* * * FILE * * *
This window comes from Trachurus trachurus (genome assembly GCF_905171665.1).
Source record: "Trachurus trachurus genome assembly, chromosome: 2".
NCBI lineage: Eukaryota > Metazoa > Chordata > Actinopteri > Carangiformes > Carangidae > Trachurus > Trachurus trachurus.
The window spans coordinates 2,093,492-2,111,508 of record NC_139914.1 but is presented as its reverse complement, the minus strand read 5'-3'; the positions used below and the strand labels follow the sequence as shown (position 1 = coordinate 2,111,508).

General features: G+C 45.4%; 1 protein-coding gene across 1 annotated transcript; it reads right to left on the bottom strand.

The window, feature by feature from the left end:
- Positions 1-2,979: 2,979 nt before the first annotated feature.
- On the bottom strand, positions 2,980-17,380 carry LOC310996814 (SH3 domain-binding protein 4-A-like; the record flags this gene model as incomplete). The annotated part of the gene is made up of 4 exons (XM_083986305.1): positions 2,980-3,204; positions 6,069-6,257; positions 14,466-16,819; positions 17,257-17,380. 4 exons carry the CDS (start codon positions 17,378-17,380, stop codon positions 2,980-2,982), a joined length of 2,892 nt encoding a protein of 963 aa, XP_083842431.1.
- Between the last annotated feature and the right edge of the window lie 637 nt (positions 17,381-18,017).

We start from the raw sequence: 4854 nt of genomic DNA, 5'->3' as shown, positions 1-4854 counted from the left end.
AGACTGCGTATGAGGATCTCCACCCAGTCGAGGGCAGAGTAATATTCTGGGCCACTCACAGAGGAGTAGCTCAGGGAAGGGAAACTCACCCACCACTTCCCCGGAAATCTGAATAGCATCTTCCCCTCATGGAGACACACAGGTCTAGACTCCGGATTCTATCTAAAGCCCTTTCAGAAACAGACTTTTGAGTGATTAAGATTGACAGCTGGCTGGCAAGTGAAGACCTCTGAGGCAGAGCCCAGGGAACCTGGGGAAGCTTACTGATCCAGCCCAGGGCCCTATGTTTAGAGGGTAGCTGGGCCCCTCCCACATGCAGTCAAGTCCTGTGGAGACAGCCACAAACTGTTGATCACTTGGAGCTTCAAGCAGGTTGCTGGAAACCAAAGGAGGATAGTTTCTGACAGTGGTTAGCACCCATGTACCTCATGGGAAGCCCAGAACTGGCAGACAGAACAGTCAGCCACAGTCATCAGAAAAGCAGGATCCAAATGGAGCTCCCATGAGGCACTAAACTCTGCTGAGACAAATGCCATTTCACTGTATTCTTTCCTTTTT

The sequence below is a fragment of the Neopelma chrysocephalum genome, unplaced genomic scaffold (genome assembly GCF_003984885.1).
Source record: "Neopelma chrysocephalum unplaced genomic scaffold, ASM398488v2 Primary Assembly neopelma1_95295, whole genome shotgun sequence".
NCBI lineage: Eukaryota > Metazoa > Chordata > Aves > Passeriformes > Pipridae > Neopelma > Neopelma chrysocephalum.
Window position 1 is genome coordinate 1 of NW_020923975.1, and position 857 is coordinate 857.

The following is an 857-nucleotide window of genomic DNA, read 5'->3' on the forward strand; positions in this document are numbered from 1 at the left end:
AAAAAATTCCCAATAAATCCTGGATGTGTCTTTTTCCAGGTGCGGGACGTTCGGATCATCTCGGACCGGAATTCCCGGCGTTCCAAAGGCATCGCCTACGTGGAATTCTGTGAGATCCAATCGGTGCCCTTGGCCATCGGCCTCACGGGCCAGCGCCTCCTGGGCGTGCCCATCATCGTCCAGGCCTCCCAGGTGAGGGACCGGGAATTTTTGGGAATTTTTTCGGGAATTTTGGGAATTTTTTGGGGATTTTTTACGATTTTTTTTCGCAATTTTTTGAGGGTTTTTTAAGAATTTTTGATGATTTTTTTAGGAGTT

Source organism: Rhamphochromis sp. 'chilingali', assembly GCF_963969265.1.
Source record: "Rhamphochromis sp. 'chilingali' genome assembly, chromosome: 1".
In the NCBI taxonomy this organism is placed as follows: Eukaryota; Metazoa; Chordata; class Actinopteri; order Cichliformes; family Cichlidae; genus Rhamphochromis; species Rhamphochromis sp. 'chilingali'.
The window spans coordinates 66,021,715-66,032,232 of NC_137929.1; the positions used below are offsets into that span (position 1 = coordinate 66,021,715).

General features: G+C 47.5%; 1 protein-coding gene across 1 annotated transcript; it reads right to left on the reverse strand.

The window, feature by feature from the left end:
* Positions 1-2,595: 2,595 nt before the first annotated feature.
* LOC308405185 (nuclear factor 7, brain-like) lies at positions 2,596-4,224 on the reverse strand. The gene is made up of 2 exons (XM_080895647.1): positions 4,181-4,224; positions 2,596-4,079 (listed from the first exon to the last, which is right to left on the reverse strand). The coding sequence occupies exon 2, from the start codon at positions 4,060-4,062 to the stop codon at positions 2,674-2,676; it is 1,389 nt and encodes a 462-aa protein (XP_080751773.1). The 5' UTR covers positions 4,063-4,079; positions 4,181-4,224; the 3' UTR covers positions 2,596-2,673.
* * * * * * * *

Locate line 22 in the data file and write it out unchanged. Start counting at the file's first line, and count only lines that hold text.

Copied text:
General features: G+C 47.5%; 1 protein-coding gene across 1 annotated transcript; it reads right to left on the reverse strand.